Data Governance in Hong Kong

A data governance program involves a lot of people. Even if your actual data governance team is small, the project will impact employees, partners and customers who depend on your data. Many of them will have strong opinions about how the framework should be used. It is important to identify them and involve them in the process. You should also identify the responsibilities of each person. A responsibility assignment matrix, such as RACI (responsible, accountable, consultable and informed), can help you organize this.

A common approach to data governance is to have a data steward for each type of business unit or process. The steward is responsible for translating how the framework affects that unit’s business processes, decisions and interactions. Strong stewards are both business and IT savvy and can act as communication bridges between business and IT. Data and enterprise architects and senior business systems analysts are excellent candidates.

Another common way to approach data governance is to focus on a specific area of the data life cycle. This may be a particular application of the information security policy or an aspect of the privacy code. This approach can provide a clear and practical focus for the team. It is also less likely to result in a large number of different policies and procedures.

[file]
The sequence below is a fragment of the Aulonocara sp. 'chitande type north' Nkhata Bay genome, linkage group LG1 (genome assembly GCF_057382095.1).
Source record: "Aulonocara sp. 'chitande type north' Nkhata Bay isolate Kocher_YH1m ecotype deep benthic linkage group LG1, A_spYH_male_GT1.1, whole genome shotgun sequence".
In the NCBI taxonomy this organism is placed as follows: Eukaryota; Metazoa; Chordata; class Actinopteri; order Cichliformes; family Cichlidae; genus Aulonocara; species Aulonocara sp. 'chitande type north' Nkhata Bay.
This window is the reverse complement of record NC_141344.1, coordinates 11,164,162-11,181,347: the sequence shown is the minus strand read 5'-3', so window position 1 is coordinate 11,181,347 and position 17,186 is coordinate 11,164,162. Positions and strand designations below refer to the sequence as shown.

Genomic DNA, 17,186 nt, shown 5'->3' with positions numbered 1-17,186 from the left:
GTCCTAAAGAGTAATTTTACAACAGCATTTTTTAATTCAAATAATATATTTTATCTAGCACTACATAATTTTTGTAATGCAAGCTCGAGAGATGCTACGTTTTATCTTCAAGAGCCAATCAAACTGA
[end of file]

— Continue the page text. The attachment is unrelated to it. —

Data exports

When a Hong Kong data user transfers personal data to a location outside Hong Kong, it is required under the PDPO to carry out a transfer impact assessment. The purpose of this assessment is to ensure that the level of protection afforded to the personal data by the foreign jurisdiction meets the standards set out in the PDPO. The statutory exemptions in the PDPO allow for some flexibility, but the data user must take a balanced view of the risk versus benefit.

The PCPD has published two sets of recommended model clauses for use in contracts involving cross-border data transfers. These cover the transfer of personal data to a place outside Hong Kong and between two locations where one is outside Hong Kong and the other is controlled by a Hong Kong data user.

Section 33 of the PDPO prohibits the transfer of personal data outside Hong Kong, unless certain conditions are fulfilled. This position is unusual and seems to run counter to international trends. However, it is based upon considerations that are very specific to Hong Kong and its relationship with the mainland and the rest of the world. It remains to be seen whether, in the long term, this will change. In the meantime, businesses should be mindful of this and should take a cautious but proactive approach to cross-border data transfers. In addition, they should keep abreast of the latest developments in this field.

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